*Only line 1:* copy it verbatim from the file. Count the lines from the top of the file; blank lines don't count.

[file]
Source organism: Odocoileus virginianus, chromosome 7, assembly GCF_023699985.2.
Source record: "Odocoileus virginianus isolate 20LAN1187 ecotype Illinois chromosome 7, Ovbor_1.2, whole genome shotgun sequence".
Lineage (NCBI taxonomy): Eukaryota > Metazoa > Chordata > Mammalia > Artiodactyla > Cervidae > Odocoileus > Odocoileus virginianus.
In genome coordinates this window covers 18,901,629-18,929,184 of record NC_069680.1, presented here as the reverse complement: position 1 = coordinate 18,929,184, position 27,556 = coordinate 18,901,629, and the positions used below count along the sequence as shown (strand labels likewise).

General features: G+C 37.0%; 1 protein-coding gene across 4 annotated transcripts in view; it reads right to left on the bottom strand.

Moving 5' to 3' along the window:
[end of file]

Source organism: Odocoileus virginianus, chromosome 7, assembly GCF_023699985.2.